October 7, 2017

Mr January Excerpt

Chapter 1

 

Denver, Colorado

Midnight

“My friend could be inside. Please! You can’t just let her die.”

The heat of the flames seared her body, but Zoey Meager didn’t care. She seethed against the two firemen holding her back. When she heard another explosion from the three-story warehouse, she raised an arm to cover her face and cringed as more windows blew out. Glass pummeled the ground like molten rain and black smoke mixed with red embers to spiral into the night sky.

“Let me go in. I’ll take my chances.” She struggled against the two burly firemen.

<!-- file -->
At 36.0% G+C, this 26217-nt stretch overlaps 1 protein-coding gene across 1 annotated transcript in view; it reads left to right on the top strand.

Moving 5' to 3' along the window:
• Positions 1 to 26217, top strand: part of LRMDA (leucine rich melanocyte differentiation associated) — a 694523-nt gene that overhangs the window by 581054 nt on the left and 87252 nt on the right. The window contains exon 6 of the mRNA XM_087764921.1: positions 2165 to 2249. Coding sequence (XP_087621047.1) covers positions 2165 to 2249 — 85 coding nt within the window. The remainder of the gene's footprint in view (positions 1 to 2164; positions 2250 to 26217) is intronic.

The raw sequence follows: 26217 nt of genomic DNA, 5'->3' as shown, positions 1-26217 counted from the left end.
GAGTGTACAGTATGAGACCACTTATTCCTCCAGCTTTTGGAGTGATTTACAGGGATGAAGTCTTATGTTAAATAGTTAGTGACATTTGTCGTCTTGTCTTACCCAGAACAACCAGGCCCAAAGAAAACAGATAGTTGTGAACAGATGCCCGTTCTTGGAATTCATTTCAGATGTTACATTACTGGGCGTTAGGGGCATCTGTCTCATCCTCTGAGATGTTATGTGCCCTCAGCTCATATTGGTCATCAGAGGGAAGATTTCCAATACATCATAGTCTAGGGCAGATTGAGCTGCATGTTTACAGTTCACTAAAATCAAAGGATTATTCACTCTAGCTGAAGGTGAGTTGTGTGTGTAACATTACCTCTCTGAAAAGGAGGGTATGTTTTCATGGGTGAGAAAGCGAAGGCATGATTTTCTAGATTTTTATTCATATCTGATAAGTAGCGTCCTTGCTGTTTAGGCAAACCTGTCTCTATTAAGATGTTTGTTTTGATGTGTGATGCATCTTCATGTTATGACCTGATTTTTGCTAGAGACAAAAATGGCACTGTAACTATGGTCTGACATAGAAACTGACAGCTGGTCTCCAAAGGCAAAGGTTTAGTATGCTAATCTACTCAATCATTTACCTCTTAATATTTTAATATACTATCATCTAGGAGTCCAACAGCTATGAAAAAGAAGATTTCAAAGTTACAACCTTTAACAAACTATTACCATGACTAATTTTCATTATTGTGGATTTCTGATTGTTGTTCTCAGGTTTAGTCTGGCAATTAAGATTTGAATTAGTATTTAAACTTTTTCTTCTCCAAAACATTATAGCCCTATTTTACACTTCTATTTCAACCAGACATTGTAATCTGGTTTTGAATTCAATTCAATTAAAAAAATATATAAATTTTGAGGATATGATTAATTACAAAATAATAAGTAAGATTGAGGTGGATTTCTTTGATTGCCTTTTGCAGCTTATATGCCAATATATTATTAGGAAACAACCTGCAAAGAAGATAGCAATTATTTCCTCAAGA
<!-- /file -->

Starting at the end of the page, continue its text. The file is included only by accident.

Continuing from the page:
“No one goes inside.” A familiar voice cut through the din.

Larger than life and dressed in turnout gear, Sam Riggs blocked her path and placed a gloved hand on her shoulder. She knew the fireman from the hospital where she worked as a nurse.

“Police say we have a potential hostage situation, Zoey,” he said. “It’s not safe for my men, or anyone. I’m sorry. We have to stand down until we get the ‘all clear’ from the police.”

When she saw the pained look on his face, she stopped fighting. He hated this as much as she did. The Denver SWAT team—dressed in full tactical gear in their navy BDUs—had established a perimeter. Even if she found the guts to run into a burning building, she didn’t know if she could evade a highly trained SWAT unit.

She stared into the raging fire and hopelessness consumed her. Tears stung her eyes and drained down her cheeks. Kaity. She’d been sure this time. Now she prayed she’d been wrong with all her heart as the fire destroyed everything.